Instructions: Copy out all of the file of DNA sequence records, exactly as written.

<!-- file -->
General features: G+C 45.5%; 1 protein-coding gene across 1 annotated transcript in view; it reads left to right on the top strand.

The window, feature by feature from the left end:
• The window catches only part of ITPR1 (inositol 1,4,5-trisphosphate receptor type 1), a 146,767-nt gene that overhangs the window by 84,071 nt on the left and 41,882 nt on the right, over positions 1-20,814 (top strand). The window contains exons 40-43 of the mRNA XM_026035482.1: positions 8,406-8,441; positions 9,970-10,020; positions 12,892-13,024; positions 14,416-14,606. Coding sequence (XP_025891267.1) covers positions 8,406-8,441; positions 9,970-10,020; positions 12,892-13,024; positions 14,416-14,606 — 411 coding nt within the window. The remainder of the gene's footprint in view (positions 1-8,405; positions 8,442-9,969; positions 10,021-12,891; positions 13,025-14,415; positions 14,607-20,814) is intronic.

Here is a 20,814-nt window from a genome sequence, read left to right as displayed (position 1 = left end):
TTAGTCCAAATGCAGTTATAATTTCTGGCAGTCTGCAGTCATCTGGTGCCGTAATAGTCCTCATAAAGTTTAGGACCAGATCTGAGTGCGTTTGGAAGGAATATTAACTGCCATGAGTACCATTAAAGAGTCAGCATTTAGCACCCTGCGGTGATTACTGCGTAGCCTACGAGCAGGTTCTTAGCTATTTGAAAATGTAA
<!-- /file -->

General features: G+C 45.5%; 1 protein-coding gene across 1 annotated transcript in view; it reads left to right on the top strand.

The window, feature by feature from the left end:
• The window catches only part of ITPR1 (inositol 1,4,5-trisphosphate receptor type 1), a 146,767-nt gene that overhangs the window by 84,071 nt on the left and 41,882 nt on the right, over positions 1-20,814 (top strand). The window contains exons 40-43 of the mRNA XM_026035482.1: positions 8,406-8,441; positions 9,970-10,020; positions 12,892-13,024; positions 14,416-14,606. Coding sequence (XP_025891267.1) covers positions 8,406-8,441; positions 9,970-10,020; positions 12,892-13,024; positions 14,416-14,606 — 411 coding nt within the window. The remainder of the gene's footprint in view (positions 1-8,405; positions 8,442-9,969; positions 10,021-12,891; positions 13,025-14,415; positions 14,607-20,814) is intronic.

Here is a 20,814-nt window from a genome sequence, read left to right as displayed (position 1 = left end):
TTAGTCCAAATGCAGTTATAATTTCTGGCAGTCTGCAGTCATCTGGTGCCGTAATAGTCCTCATAAAGTTTAGGACCAGATCTGAGTGCGTTTGGAAGGAATATTAACTGCCATGAGTACCATTAAAGAGTCAGCATTTAGCACCCTGCGGTGATTACTGCGTAGCCTACGAGCAGGTTCTTAGCTATTTGAAAATGTAA